Note: Doom 3 only: Particle Button: When used with a func_emitter or func_fx entity, you are able to cycle through the available particle effects and apply one to the currently selected entity; see the media inspector below for more details on the similar functionality. There is a render view within the Particle Inspector that will allow you to view the particle effect before selecting it to be used within your map. Automatically sets the key-value pair “model”.

Gui Button
With this, you are able to use the Gui inspector to sample all of the Gui’s available for use; see the media inspector below for more details on the similar functionality. Automatically sets the key-value pair “gui”.

To access the entity inspector you can also use hotkey: N .

### The media inspector

Missing image: /w/images/9/98/Inspectors_media.png The Media Inspector

This inspector is divided into two main areas: the top one serves as an assets explorer breaking down assets through their relative paths in their declarations files. The two icons in this area are the folder and the file. Selecting a file will automatically load it into memory (for instance, if it’s a texture it will become available in the texture inspector, see below). You can also load more than one asset at a time by double clicking on its parent folder; this action will load all assets in that folder and subfolders into memory. The “reload” button on top serves to reload all the declaration files again, because of a bug in the map editor you need to click the button for the inspector to load model assets. If you right click a selected asset a context menu will appear; this menu does not function properly and will crash the editor.

The bottom part of the inspector is the preview window. The four coloured lines represent the red, green, blue and alpha components of images but this feature has no effect. You can use the left and right mouse buttons to rotate and move the asset selected, respectively. For some assets like textures and guis the rotation feature is unavailable. To access the media inspector you can also use hotkey: M .

### The texture inspector

This inspector will list all the textures which are loaded into memory and available to be applied to elements of your map. Textures are loaded either automatically by loading a map and by using the media inspector. To access the texture inspector you can also use hotkey: T . Aside from the scrollbar, you can scroll the texture inspector by right-click-drag. Scrolling with the mouse wheel does not work properly and you must right-click-drag at least once for it to “kick in”.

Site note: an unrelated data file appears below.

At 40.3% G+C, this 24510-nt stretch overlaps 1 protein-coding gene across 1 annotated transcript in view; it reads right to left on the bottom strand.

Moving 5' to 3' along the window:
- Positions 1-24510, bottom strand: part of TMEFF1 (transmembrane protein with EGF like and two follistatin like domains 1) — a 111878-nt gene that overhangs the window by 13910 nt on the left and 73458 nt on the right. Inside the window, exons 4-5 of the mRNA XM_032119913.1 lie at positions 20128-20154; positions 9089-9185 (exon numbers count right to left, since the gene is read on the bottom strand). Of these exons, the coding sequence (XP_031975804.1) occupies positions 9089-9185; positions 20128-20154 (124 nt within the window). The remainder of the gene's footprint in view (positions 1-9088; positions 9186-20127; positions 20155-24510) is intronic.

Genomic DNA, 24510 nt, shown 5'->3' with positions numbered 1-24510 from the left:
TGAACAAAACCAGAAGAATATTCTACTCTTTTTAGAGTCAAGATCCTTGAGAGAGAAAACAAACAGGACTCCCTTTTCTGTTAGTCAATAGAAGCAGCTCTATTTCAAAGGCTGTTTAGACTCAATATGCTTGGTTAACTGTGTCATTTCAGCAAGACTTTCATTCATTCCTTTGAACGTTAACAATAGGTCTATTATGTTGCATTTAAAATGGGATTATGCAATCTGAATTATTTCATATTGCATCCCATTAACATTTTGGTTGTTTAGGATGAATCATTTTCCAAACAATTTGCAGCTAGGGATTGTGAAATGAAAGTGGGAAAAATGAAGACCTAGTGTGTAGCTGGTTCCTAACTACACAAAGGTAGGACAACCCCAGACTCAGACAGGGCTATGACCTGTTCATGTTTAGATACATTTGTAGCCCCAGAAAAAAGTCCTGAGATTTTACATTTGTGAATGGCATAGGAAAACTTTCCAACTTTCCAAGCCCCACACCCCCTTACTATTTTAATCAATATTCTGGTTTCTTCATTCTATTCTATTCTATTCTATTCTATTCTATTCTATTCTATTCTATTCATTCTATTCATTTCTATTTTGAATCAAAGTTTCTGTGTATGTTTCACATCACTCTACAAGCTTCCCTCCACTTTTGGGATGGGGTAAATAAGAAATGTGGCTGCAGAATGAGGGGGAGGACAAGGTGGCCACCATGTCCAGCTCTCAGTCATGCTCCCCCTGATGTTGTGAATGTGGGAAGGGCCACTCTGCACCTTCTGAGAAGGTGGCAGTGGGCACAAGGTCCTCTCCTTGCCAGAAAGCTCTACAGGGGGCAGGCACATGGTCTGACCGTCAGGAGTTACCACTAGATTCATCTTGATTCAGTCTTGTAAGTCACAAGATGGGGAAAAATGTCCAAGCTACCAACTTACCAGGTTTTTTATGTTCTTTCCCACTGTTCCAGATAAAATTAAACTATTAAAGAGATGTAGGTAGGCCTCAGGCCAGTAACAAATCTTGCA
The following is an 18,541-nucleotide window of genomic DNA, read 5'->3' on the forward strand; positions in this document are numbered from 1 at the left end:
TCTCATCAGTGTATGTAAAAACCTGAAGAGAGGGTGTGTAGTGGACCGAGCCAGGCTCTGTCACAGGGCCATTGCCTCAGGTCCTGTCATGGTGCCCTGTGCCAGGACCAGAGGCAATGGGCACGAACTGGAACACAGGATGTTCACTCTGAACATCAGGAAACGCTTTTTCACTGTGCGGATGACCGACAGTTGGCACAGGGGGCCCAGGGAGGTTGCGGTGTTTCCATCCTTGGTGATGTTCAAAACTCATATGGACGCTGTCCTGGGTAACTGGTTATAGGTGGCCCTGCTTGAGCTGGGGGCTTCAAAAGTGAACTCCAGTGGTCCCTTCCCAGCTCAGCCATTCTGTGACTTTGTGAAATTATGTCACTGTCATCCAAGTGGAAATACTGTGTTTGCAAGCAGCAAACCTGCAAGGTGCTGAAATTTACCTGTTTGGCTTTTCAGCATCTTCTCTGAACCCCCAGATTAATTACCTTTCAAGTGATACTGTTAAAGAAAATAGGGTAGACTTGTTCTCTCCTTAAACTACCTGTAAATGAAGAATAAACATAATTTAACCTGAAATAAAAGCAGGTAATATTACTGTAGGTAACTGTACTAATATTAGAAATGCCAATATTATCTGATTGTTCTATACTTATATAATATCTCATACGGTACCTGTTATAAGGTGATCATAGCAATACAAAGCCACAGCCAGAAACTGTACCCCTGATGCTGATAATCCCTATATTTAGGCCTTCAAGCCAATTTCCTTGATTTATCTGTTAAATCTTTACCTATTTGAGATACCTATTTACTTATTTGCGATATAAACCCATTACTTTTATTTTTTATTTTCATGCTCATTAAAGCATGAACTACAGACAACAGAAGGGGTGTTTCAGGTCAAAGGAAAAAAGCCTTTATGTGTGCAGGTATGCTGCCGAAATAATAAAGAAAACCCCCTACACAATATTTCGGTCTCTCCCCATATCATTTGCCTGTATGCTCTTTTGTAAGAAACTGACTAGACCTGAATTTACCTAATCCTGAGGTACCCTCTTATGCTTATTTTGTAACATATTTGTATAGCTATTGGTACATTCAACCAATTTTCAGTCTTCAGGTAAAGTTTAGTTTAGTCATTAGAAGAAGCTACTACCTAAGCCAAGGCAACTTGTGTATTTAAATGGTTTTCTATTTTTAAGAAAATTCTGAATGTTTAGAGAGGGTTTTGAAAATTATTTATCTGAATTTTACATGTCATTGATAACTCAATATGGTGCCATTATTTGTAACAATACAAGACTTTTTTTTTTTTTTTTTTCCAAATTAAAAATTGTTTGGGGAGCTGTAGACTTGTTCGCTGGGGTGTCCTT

### The console inspector

Missing image: /w/images/9/96/Inspectors_console.png The console Inspector

This inspector mirrors the game’s console and most of the CVars and console commands work here too. Pressing the TAB key will display the command history. To access the console inspector you can also use hotkey: O .

## Light editor

To access the light editor window press the hotkey: J or type " editLights " in the console.

Missing image: /w/images/d/d6/Light_editor.png The light editor

On the left you can choose between point and projected lights. A point light will affect everything inside the purple coloured parallelopiped while a projected light normally uses a pyramid. Simply put, a point light is like the Sun while projected lights behave like spotlights.

In the point light options, the “equilateral radius” setting locks the radius settings for all three axis into the same value and always get a cube-like volume. These three control the size of the purple box. The “fall-off” radio buttons don’t appear to do anything; whilst the “parallel” setting will make the light appear to be infinitely far away casting all the shadows in the same direction, simulating the Sun. If you enable the “centre” option the three text boxes on its right will become active and a small purple dot will appear in the editing window. This centre refers to the origin of the light and shadows. Usually this is the same as the origin of the affected volume but by enabling this option you can make the volume light up one area while the centre of the light is in another. You can change this centre by either dragging the purple dot in the editor view or by inserting its actual origin values here.